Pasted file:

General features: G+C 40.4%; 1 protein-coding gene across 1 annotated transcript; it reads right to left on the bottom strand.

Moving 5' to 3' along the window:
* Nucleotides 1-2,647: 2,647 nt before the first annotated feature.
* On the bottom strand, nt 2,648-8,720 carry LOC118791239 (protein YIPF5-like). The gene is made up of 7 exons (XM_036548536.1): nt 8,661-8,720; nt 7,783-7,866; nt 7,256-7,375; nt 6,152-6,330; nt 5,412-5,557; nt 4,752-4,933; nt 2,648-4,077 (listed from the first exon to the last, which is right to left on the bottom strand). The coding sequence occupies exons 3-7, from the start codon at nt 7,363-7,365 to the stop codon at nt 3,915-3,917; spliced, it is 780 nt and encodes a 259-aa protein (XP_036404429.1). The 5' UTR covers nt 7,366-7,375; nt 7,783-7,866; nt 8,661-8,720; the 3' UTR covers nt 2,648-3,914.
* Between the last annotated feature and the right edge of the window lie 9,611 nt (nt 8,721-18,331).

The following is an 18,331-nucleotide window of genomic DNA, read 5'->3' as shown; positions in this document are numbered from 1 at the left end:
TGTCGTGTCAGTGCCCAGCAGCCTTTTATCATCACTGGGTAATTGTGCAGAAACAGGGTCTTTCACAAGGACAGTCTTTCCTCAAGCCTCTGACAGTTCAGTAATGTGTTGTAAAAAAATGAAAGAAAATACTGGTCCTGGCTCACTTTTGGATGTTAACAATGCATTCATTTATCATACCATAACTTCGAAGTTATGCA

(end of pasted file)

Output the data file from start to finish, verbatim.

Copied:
General features: G+C 40.4%; 1 protein-coding gene across 1 annotated transcript; it reads right to left on the bottom strand.

Moving 5' to 3' along the window:
* Nucleotides 1-2,647: 2,647 nt before the first annotated feature.
* On the bottom strand, nt 2,648-8,720 carry LOC118791239 (protein YIPF5-like). The gene is made up of 7 exons (XM_036548536.1): nt 8,661-8,720; nt 7,783-7,866; nt 7,256-7,375; nt 6,152-6,330; nt 5,412-5,557; nt 4,752-4,933; nt 2,648-4,077 (listed from the first exon to the last, which is right to left on the bottom strand). The coding sequence occupies exons 3-7, from the start codon at nt 7,363-7,365 to the stop codon at nt 3,915-3,917; spliced, it is 780 nt and encodes a 259-aa protein (XP_036404429.1). The 5' UTR covers nt 7,366-7,375; nt 7,783-7,866; nt 8,661-8,720; the 3' UTR covers nt 2,648-3,914.
* Between the last annotated feature and the right edge of the window lie 9,611 nt (nt 8,721-18,331).

The following is an 18,331-nucleotide window of genomic DNA, read 5'->3' as shown; positions in this document are numbered from 1 at the left end:
TGTCGTGTCAGTGCCCAGCAGCCTTTTATCATCACTGGGTAATTGTGCAGAAACAGGGTCTTTCACAAGGACAGTCTTTCCTCAAGCCTCTGACAGTTCAGTAATGTGTTGTAAAAAAATGAAAGAAAATACTGGTCCTGGCTCACTTTTGGATGTTAACAATGCATTCATTTATCATACCATAACTTCGAAGTTATGCA